A Phenomenology of Critical-Ethical Vision: Merleau-Ponty, Bergson, and the question of seeing differently

Chiasmi International 11:375-398 (2009)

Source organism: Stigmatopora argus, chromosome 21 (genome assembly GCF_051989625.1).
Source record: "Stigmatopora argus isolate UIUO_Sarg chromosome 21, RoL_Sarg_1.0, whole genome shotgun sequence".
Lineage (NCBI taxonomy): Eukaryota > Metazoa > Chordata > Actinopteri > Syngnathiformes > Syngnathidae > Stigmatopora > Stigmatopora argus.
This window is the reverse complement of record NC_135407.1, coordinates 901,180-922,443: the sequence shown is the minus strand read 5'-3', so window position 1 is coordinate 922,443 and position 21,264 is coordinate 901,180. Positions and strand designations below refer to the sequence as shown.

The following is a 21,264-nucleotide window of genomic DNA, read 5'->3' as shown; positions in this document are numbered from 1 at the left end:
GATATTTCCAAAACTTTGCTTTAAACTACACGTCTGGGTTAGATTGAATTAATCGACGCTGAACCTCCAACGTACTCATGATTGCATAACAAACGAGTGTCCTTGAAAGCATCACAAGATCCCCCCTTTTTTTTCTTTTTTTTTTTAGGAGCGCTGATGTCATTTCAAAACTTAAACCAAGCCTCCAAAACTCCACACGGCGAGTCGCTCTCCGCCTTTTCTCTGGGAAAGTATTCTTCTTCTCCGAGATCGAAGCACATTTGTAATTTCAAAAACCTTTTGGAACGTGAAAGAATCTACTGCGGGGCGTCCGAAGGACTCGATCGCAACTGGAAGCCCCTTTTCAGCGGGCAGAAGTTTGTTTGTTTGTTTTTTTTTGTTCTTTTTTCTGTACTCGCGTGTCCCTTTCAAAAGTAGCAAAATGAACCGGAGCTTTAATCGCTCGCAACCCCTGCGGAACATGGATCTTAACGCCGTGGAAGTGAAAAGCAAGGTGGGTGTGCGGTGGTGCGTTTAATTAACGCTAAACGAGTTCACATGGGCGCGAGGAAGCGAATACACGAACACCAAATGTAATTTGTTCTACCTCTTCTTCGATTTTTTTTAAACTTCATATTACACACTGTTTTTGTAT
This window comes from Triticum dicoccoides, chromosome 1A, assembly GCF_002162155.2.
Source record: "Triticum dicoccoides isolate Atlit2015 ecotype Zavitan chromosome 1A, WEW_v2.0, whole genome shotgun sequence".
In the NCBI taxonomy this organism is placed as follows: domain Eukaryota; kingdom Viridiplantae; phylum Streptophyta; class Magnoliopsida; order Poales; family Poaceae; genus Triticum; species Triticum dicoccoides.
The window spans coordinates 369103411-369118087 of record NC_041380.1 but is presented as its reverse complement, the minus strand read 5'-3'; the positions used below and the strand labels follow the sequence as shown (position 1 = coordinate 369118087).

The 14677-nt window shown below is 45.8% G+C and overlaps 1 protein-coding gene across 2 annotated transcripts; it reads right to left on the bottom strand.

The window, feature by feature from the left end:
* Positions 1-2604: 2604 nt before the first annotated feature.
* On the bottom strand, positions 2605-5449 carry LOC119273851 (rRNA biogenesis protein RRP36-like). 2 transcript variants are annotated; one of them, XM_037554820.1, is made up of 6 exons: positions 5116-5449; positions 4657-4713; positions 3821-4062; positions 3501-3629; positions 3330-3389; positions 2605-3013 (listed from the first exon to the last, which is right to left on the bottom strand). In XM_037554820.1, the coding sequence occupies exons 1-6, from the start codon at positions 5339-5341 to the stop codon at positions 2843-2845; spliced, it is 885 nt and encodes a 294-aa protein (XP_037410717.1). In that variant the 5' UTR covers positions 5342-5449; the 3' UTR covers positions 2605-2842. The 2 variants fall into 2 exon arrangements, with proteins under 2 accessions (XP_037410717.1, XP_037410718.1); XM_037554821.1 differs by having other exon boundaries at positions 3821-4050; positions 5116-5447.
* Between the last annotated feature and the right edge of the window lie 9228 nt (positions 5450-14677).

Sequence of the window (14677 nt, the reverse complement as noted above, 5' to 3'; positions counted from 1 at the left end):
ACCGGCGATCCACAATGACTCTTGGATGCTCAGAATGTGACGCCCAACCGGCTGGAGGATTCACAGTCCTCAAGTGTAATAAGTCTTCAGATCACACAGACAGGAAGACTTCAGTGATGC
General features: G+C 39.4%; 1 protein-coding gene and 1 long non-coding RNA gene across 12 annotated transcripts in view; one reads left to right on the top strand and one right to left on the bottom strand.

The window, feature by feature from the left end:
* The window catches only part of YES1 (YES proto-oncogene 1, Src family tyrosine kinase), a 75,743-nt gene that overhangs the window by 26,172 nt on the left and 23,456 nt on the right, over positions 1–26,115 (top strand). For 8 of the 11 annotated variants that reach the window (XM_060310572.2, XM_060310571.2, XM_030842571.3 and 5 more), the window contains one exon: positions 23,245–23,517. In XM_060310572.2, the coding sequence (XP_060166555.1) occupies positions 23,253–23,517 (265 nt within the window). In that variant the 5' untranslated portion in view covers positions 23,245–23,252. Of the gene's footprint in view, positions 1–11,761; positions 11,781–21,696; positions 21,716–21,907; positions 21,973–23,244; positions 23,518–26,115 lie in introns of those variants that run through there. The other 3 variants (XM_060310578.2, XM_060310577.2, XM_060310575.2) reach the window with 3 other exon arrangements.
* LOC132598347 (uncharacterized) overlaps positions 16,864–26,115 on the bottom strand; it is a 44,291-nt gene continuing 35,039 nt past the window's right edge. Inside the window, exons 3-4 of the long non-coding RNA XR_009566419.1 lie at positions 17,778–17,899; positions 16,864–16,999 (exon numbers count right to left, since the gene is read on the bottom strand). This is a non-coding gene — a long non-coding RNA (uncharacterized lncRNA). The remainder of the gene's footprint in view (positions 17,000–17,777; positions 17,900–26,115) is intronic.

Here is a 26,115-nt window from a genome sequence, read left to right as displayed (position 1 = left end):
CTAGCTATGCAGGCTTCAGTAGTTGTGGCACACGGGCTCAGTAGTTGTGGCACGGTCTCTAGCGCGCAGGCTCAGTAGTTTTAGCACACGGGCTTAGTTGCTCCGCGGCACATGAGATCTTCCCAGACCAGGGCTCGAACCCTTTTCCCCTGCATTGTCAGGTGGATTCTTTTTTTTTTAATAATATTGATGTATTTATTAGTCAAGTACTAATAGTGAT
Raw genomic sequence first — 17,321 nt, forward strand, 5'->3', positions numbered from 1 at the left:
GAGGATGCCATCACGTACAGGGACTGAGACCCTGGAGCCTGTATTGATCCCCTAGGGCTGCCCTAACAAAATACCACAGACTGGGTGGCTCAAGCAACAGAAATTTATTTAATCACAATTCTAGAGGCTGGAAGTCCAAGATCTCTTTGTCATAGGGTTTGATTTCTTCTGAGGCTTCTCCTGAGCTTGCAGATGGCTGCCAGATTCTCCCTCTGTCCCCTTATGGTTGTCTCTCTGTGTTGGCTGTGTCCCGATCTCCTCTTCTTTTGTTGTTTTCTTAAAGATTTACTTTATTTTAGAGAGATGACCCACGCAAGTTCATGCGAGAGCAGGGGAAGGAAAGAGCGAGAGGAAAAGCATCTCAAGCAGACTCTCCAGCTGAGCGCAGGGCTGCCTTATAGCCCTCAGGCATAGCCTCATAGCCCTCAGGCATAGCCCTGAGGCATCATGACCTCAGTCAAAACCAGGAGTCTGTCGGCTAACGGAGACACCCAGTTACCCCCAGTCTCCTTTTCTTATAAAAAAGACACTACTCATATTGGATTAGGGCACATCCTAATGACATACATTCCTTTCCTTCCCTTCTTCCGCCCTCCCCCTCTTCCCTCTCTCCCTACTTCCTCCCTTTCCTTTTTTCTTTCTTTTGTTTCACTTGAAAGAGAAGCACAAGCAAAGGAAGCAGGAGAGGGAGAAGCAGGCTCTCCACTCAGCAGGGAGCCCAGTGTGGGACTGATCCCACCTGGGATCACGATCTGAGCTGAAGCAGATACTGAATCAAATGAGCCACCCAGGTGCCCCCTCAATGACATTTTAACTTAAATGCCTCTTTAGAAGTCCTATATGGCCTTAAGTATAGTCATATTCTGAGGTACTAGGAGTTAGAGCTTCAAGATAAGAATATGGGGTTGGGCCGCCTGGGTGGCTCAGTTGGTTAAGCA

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Drawing on Merleau-Ponty’s “Eye and Mind” and Bergson’s Matière et mémoire and “La perception du changement,” I ask what resources are available in vision for interrupting objectifying habits of seeing. While both Bergson and Merleau-Ponty locate the possibility of seeing differently in the figure of the painter, I develop by means of their texts, and in dialogue with Iris Marion Young’s work, a more general phenomenology of hesitation that grounds what I am calling “critical-ethical vision.” Hesitation, I argue, stems from affect and leads to critical memory. In hesitation, the seeming coincidence between my habits of seeing and the visible is decentered, revealing these habits and their social reference as the constitutive horizon of my field of vision. Hesitation, then, provides the phenomenological moment within which vision may become at once critically watchful, destabilizing its objectifying habits, and ethically responsive, recollecting its affective grounds. The critical and the ethical are here inseparable. Critically, this vision is an awareness of the structures of invisibility, diacritical and habitual, social and historical, to which my vision owes—dimensions which institute particular ways of seeing and being as norm while eliding others. Ethically, this is the recognition of how seeing is already seeing with others—others whose affective influence is operative within vision, even as their existence is reductively represented or denied.
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